Bloating & Digestion

What Is Leaky Gut?

What is Leaky Gut?

If your practitioner has indicated you may have leaky gut syndrome, you likely have questions about what that means, what causes it, and how to address it.

Leaky gut is when holes, cracks, and tears appear in the gut lining. This can happen if your diet has too much fat in it or if you have underlying inflammation, which leads to increased permeability (i.e., “leaks”) in the cell lining/barrier of the digestive tract.1

Gut impermeability is simply referred to as “leaky gut,” which compromises absorption of nutrients and normal digestive function and can lead to digestive irregularity, gas, and bloating. These can all be signs of underlying inflammation due to poor-quality dietary practices, lack of diversity of the gut microflora, or even overgrowth of certain microflora or probiotics in the digestive tract.

What Are the Symptoms of Leaky Gut?

Some of the most common symptoms of leaky gut are:

  • Gas
  • Bloating
  • Digestive irregularities and discomfort
  • Diarrhea
  • Constipation

These early signs of leaky gut could also be signs of development of IBS and IBD.

It’s natural for people to experience these conditions from time to time. However, if you’ve been experiencing them for a long time, it may be best to seek a medical professional, who will perform further tests to determine whether you have leaky gut or another underlying condition causing leaky gut syndrome.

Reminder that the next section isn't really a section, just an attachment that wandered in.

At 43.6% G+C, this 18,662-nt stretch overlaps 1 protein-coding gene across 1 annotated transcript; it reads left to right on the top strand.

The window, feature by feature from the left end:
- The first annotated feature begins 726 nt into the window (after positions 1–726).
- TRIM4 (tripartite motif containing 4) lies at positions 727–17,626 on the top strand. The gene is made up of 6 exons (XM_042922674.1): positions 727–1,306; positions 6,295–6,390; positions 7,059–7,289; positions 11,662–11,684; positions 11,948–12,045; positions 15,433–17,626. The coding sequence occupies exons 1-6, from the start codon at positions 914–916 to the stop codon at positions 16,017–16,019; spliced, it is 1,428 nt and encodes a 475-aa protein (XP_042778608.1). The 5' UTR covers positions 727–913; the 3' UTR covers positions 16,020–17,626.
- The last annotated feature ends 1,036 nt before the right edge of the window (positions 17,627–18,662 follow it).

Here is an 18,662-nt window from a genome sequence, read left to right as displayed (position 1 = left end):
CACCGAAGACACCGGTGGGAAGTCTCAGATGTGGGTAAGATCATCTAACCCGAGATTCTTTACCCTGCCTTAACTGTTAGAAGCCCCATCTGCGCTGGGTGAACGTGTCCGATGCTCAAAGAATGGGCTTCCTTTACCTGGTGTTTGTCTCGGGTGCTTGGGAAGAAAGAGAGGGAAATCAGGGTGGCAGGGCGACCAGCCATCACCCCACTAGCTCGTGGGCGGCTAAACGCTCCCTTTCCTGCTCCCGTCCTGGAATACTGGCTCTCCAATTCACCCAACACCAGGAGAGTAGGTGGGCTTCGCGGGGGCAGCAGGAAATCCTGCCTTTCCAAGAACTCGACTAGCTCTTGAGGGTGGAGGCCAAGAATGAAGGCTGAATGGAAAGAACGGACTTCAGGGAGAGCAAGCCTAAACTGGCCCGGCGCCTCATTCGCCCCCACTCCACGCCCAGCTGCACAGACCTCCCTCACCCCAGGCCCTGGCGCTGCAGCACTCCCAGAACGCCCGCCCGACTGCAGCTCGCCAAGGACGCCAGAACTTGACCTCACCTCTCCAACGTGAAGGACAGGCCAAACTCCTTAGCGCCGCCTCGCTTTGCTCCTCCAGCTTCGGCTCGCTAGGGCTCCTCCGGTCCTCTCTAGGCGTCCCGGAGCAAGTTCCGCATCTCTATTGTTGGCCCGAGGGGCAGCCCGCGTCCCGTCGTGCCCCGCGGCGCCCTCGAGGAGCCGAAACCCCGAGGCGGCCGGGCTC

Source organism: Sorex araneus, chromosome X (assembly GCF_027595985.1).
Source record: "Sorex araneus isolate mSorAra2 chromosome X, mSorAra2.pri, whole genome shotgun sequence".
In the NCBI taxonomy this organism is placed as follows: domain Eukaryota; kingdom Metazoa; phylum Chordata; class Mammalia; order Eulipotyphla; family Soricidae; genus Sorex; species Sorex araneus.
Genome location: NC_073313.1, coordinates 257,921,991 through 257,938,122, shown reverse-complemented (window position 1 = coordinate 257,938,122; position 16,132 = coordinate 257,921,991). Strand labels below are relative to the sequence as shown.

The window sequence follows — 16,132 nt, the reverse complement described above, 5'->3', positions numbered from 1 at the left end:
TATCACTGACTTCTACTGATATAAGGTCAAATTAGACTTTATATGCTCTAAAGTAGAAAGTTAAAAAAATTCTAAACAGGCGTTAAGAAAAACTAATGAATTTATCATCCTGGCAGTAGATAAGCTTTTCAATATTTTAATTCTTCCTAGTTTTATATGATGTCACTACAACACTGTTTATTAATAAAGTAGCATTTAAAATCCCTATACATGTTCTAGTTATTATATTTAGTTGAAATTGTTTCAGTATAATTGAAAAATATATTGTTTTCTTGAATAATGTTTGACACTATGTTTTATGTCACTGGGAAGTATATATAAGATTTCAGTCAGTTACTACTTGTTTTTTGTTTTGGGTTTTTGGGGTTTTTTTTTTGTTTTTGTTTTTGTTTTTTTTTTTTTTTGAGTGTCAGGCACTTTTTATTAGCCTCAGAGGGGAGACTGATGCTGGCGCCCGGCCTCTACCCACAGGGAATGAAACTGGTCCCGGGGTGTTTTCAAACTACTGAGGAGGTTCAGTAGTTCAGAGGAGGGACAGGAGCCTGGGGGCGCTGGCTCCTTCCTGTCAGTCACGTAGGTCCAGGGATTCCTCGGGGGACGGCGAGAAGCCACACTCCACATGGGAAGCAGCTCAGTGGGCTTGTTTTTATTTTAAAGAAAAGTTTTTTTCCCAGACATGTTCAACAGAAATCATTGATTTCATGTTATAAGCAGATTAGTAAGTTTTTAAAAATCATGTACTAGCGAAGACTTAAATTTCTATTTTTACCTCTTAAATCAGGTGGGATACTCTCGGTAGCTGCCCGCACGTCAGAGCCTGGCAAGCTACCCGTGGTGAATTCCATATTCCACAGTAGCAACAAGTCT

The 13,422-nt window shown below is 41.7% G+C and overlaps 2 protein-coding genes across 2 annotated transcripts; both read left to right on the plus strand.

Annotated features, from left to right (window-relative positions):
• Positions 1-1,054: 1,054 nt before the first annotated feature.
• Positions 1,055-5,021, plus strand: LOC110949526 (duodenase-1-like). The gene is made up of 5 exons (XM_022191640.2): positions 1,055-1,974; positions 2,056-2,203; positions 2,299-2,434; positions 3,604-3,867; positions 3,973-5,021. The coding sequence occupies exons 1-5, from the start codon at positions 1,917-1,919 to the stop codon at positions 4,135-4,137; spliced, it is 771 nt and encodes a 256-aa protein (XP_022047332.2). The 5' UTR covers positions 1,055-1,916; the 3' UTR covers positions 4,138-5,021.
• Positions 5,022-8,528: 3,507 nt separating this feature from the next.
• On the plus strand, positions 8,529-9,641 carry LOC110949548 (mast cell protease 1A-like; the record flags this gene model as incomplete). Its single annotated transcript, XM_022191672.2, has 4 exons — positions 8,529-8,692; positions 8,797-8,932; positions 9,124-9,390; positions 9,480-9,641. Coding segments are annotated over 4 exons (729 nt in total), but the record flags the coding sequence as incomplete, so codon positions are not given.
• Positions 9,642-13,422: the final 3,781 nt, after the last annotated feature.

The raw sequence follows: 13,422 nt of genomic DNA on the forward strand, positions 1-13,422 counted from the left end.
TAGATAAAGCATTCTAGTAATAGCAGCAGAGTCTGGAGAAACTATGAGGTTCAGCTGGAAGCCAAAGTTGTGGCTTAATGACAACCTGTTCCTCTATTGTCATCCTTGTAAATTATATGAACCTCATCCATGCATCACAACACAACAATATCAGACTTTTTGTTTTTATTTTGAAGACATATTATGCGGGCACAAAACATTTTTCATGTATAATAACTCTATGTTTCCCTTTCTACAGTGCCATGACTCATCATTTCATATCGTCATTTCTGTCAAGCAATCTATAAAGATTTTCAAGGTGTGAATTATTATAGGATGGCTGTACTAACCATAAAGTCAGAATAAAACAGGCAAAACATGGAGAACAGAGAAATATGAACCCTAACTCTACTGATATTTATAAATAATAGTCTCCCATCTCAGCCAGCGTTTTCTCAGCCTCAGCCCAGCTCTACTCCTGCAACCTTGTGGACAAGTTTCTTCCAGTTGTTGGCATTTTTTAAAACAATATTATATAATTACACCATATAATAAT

Who Is Most at Risk?

Anyone with a compromised immune system can develop leaky gut syndrome. However, several medical conditions can lead to leaky gut and a damaged intestinal wall lining.

Those most at risk of developing leaky gut syndrome are anyone with the following medical conditions:

  • Celiac disease
  • HIV
  • Inflammatory bowel disease (IBD)
  • Irritable bowel syndrome (IBS)
  • Ulcerative colitis
  • Crohn’s disease
  • Autoimmune conditions

If you suspect you may have leaky gut, you should talk to your healthcare practitioner, who may perform any of these three tests to determine the state of your intestinal wall lining:

  • Intestinal permeability assessment, commonly known as a lactulose mannitol test
  • IgG food antibodies, or food sensitivities test
  • Zonulin test

Once your practitioner has determined that you have leaky gut syndrome, you will be able to address the underlying condition and reduce the symptoms of leaky gut.

How Is Leaky Gut Treated?

There are no FDA-approved treatments specifically for leaky gut syndrome. Instead, your healthcare practitioner will focus on treating the underlying medical condition that may cause leaky gut.

Your doctor may prescribe important dietary changes and menu choices along with appropriate therapeutic protocols to help manage these issues. Supplements such as iron, calcium, vitamin D, probiotics, glutamine, glucosamine, and aloe can help the lining of your gut recover.

One of the easiest ways to reduce the symptoms of leaky gut and help support your digestive system is by including probiotic and prebiotic supplements into your diet.


1. Odenwald MA et al. Clin Gastroenterol Hepatol. 2013;11(9):1075-1083.